Movement Psychology is based on the concept and teachings of Rudolf Laban, that every movement is controlled and directed by sub-conscious states which are either direct or open, obscure or obfuscated or conflicted; and conversely, that movement itself can evoke a desired motion. This concept is extremely important for the dancer, actor or Tai Chi student.
WHAT IS PRESENTED HERE AS MOVEMENT PSYCHOLOGY IS FOR THE MOST PART, TAKEN DIRECTLY FROM THE TEACHINGS OF RODOLF LABAN AROUND 1950. LABAN'S TERMS, AND IN SOME CASE HIS WORDS, ARE OFTEN USED WITHOUT QUOTATIONS BECAUSE THEY WERE EITHER GIVEN VERBALLY AND IMPRECISELY RECORDED IN COPIOUS NOTES, OR THEY ARE FROM STUDENT'S NOTES WHICH ARE WITHOUT IDENTIFYING FEATURES AS TO WHETHER IT WAS LABAN, OR A COLLABORATOR GIVING THE LECTURE, OR WHETHER THE STUDENT MODIFIED THE NOTES OR ADDED TO THEM LATER. THE READER SHOULD, THEREFORE, CONSIDER ONLY THOSE PRECEPTS PRESENTED HERE AS TAI CHI, AS BEING THOSE OF THIS AUTHOR, AND THE REST AS EITHER ORIGINATING OR EMANATING FROM RUDOLF LABAN AND HIS COLLABORATORS, INCLUDING YAT MALMGREN. THIS AUTHOR TAKES NO CREDIT FOR THOSE PRECEPTS, AND FURTHER WOULD GLADLY GIVE PROPER CREDIT IF IT WERE POSSIBLE. TO MY KNOWLEDGE, UNLIKE LABAN'S NOTATIONS, THERE IS NO PUBLISHED WORK WHICH CONTAINS HIS TEACHING ON MOVEMENT PSYCHOLOGY. HOWEVER THE YAT TABLES DO EXPRESS MANY OF lABAN'S CONCEPTS AND TEACHINGS.A dancer, while performing with precision, will be seen as stiff, insincere, or staged if the movement does not express the emotion. Likewise, emotion that is over expressed in dance will appear as just another dancer who fails to communicate any true expression. Rudolf Laban observed the phenomena of dance as expression, and founded a discipline of dance analysis which he called choreology. But of singular importance to modern dance, he created the system of dance notation known as Labanotaion or Kinetography Laban.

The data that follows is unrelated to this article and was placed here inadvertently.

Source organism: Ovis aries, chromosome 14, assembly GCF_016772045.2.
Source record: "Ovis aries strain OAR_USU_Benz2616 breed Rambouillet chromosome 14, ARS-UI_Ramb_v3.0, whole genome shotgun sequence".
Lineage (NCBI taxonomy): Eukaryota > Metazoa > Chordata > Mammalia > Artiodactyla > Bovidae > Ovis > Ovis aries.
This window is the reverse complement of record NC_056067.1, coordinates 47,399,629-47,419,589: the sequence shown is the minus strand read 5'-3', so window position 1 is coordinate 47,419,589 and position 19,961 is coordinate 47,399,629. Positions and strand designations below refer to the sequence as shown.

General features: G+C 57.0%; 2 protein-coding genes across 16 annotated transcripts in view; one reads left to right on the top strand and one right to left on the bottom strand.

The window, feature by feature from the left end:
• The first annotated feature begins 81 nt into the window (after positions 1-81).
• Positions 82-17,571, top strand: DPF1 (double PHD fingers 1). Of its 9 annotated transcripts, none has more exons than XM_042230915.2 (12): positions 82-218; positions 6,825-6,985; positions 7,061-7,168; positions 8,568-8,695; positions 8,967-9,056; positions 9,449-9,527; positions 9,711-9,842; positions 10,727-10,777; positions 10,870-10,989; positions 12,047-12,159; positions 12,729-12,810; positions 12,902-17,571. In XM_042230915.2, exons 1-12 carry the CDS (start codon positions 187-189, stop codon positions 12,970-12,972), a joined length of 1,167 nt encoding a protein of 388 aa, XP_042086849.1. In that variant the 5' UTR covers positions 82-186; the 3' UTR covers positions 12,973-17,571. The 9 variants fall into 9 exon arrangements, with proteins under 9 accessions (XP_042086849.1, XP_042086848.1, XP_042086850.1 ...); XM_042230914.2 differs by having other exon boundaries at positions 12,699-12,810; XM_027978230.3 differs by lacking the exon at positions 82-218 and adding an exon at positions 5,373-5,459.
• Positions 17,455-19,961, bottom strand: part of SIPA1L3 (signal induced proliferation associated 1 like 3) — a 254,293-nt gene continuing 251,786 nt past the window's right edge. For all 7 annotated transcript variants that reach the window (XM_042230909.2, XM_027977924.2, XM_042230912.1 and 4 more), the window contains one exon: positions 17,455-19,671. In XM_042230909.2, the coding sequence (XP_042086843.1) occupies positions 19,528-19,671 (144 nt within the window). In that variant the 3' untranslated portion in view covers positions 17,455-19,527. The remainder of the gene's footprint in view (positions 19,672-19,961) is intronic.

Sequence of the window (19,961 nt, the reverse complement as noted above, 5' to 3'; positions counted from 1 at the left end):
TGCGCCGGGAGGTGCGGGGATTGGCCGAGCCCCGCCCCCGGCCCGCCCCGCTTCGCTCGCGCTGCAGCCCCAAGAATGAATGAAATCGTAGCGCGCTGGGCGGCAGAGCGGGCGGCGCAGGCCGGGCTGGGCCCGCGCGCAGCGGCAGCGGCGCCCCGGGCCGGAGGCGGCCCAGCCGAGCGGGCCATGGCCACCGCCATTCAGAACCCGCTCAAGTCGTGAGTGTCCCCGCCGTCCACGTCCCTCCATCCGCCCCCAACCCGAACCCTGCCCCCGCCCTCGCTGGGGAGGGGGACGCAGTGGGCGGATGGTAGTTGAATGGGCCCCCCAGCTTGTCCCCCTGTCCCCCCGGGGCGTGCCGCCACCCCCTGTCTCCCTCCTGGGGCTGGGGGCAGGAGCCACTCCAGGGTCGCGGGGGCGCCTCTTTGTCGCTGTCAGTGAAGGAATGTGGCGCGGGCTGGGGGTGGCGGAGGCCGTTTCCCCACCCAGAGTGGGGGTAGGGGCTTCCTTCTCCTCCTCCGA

Little of dance or acting expression is important in Tai Chi. However, movement psychology, whether called by that or any other name, is extremely important in developing and sustaining "Intention" in Yang Cheng-fu Style Tai Chi Chuan; and it is probably the best and easiest way to develop and control the movement of Chi.
Movement Psychology and Tai Chi
(NOTE: Although Yang Cheng-fu spoke Mandarin, his Taijiquan style found its greatest acceptance in Southern China as Tai Chi, and until recently, the west only knew the art by the Cantonese, "Tai Chi". Until there is a master of the style equal to Yang Cheng-fu, I will use the Cantonese terms taught by my instructors, who trained either along side Yang Cheng-fu or directly under that great master.)